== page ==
People with Lived Experience and Expertise of Homelessness and Data Decision-Making

Toolkit by HUD Exchange: “People with lived experience and expertise of homelessness (PLEE) are essential partners for Continuums of Care (CoCs). Creating community models that acknowledge and practice inclusivity, while also valuing the agency of PLEE is essential. CoCs should work together with PLEE to engage in collection, review, analyzation, and use of data to make collaborative decisions impacting their local community.

This toolkit offers suggestions on how PLEE, community partners, and CoCs can partner on data projects and additional local data decision-making efforts. It includes resources on partnership practices, compensation, and training…(More)”

Lethal AI weapons are here: how can we control them?

Article by David Adam: “The development of lethal autonomous weapons (LAWs), including AI-equipped drones, is on the rise. The US Department of Defense, for example, has earmarked US$1 billion so far for its Replicator programme, which aims to build a fleet of small, weaponized autonomous vehicles. Experimental submarines, tanks and ships have been made that use AI to pilot themselves and shoot. Commercially available drones can use AI image recognition to zero in on targets and blow them up. LAWs do not need AI to operate, but the technology adds speed, specificity and the ability to evade defences. Some observers fear a future in which swarms of cheap AI drones could be dispatched by any faction to take out a specific person, using facial recognition.

Warfare is a relatively simple application for AI. “The technical capability for a system to find a human being and kill them is much easier than to develop a self-driving car. It’s a graduate-student project,” says Stuart Russell, a computer scientist at the University of California, Berkeley, and a prominent campaigner against AI weapons. He helped to produce a viral 2017 video called Slaughterbots that highlighted the possible risks.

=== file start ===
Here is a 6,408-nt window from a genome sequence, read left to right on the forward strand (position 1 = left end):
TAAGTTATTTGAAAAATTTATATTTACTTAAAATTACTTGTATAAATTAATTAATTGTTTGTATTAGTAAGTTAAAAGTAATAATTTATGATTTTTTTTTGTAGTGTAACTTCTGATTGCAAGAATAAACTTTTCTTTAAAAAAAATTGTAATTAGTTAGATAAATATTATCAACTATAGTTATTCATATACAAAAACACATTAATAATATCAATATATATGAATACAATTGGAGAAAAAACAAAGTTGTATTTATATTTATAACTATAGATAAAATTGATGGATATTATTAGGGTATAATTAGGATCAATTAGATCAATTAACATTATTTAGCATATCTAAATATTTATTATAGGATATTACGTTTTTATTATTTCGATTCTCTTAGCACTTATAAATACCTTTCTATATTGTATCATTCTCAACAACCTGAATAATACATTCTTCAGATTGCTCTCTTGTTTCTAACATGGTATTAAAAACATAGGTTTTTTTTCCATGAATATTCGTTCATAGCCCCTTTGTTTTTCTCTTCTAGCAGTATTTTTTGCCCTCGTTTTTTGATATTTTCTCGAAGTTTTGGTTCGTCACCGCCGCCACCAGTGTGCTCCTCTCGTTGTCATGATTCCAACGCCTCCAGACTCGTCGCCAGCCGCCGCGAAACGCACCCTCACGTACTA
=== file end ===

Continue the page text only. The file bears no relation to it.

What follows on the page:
The emergence of AI on the battlefield has spurred debate among researchers, legal experts and ethicists. Some argue that AI-assisted weapons could be more accurate than human-guided ones, potentially reducing both collateral damage — such as civilian casualties and damage to residential areas — and the numbers of soldiers killed and maimed, while helping vulnerable nations and groups to defend themselves. Others emphasize that autonomous weapons could make catastrophic mistakes. And many observers have overarching ethical concerns about passing targeting decisions to an algorithm…(More)”

Crowdsourcing for collaborative crisis communication: a systematic review

Paper by Maria Clara Pestana, Ailton Ribeiro and Vaninha Vieira: “Efficient crisis response and support during emergency scenarios rely on collaborative communication channels. Effective communication between operational centers, civilian responders, and public institutions is vital. Crowdsourcing fosters communication and collaboration among a diverse public. The primary objective is to explore the state-of-the-art in crowdsourcing for collaborative crisis communication guided by a systematic literature review. The study selected 20 relevant papers published in the last decade. The findings highlight solutions to facilitate rapid emergency responses, promote seamless coordination between stakeholders and the general public, and ensure data credibility through a rigorous validation process…(More)”.

AI for Good: Applications in Sustainability, Humanitarian Action, and Health

Book by Juan M. Lavista Ferres and William B. Weeks: “…an insightful and fascinating discussion of how one of the world’s most recognizable software companies is tacking intractable social problems with the power of artificial intelligence (AI). In the book, you’ll learn about how climate change, illness and disease, and challenges to fundamental human rights are all being fought using replicable methods and reusable AI code.

The authors also provide:

  • Easy-to-follow, non-technical explanations of what AI is and how it works
  • Examinations of how healthcare is being improved, climate change is being addressed, and humanitarian aid is being facilitated around the world with AI
  • Discussions of the future of AI in the realm of social benefit organizations and efforts

An essential guide to impactful social change with artificial intelligence, AI for Good is a must-read resource for technical and non-technical professionals interested in AI’s social potential, as well as policymakers, regulators, NGO professionals, and, and non-profit volunteers…(More)”.